The expanding indications for ureteroscopy – ad maiora!

The management of urolithiasis is becoming a Herculean task for healthcare providers worldwide. The incidence of stone disease is rising, with predicted lifetime risk of 12% in males and 6% in females [1]. This rise relates to both improving imaging...

Getting it Right First Time in urology: the implementation phase

The Getting it Right First Time (GIRFT) programme is the largest and most comprehensive initiative to improve the quality and efficiency of individual clinical services that the NHS has ever instigated. The programme falls under the auspices of NHS Improvement...

A negative ureteroscopy for stone disease: is it acceptable and is it avoidable?

Urinary tract stone disease and the consequent demand for endoscopic intervention in the upper urinary tract is an increasing phenomenon [1]. Although ureteroscopy is generally considered to be associated with low morbidity [2], risks do exist. Recognised complications include urothelial...

Dietary citrate substitution in urolithiasis patients

Stone formation is dependent on supersaturation of urinary salts and urinary crystal retention. Urinary promoters (protein aggregates, cell debris) and inhibitors (citrate, magnesium, urinary macromolecules such as glycosaminoglycans and proteins) are involved in the process of stone formation [1]. Hypocitraturia...

The management of renal calculi – Pt 2

Renal calculi can be managed according to four treatment options: conservative management, extracorporeal shock wave lithotripsy (ESWL), flexible ureterorenoscopy (FURS) and percutaneous nephrolithotomy (PCNL). Having addressed conservative management and ESWL in the last edition of Urology News, the second article...

Training to be a urologist: how risky is it?

The NHS and urology face challenging times in trying to provide quality patient care efficiently and economically. Urology trainees are experiencing conflicting pressures with a new contract, a challenging on-call system and changing training requirements in an overstretched, centralised service...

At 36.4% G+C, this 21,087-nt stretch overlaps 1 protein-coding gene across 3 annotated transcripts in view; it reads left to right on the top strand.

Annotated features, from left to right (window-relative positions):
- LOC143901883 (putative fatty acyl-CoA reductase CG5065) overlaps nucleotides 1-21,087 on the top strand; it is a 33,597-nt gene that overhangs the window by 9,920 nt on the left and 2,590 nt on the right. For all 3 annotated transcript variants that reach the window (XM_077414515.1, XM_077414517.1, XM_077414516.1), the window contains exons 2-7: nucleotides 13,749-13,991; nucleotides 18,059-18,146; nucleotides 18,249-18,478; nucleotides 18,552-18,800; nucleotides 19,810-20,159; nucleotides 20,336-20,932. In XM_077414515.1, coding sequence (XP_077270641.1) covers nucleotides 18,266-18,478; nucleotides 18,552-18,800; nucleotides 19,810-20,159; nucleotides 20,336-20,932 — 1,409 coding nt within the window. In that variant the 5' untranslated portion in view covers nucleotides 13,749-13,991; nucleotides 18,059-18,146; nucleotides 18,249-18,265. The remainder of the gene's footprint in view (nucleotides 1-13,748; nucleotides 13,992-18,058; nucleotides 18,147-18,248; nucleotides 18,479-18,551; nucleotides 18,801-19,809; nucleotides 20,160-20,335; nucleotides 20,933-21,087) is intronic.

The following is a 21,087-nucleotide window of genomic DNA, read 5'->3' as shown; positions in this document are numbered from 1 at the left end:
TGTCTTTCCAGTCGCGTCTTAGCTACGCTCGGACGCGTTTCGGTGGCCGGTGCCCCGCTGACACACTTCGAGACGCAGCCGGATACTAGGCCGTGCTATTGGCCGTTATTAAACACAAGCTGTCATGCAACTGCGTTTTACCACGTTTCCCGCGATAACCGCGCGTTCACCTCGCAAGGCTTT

The management of renal calculi – Pt 1

Renal calculi can be managed according to four treatment options: conservative management, extracorporeal shockwave lithotripsy (ESWL), flexible ureterorenoscopy (FURS) and percutaneous nephrolithotomy (PCNL). This is the first in a two-part series in Urology News (Part 2 available here) that will...

The role of conservative renal colic treatment

Acute renal colic is a common emergency condition, which can arise from a variety of underlying conditions that affect the urinary tract, but it is usually associated with the passage of ureteral stones. Before considering expectant management or active intervention,...

Simulation-based training of procedural skills: application and integration of educational theories

Educational theories: how familiar are we with these theories and their application in our training? As a Simulation Fellow I have been involved in teaching specific procedural skills and running full immersion simulation sessions. This experience has exposed me to...

Metabolic screening and stone-prevention in urolithiasis patients

The incidence and prevalence of kidney stones is increasing [1,2]. Significant recurrence rates are noted with 14% of patients experiencing a further episode at one year, 35% at five years, and 52% at 10 years [3]. Over 10% of stone...

The scent of Ethiopia: a personal story part 2

In the May/June 16 print issue of Urology News (available online here) we featured a wonderful account of Zeeshan Aslam’s first trip with Urolink to the Hawassa Referral Hospital in Ethiopia. One year on we are delighted that Zeeshan has...

Consent: your obligations in the modern, post-Montgomery era

There has been so much recent discussion and so much emphasis placed on the fundamental right that we all have to determine what is or is not done to us, the right to self-determination, that it would be either a...

  • 1 (current)
  • 2
  • 3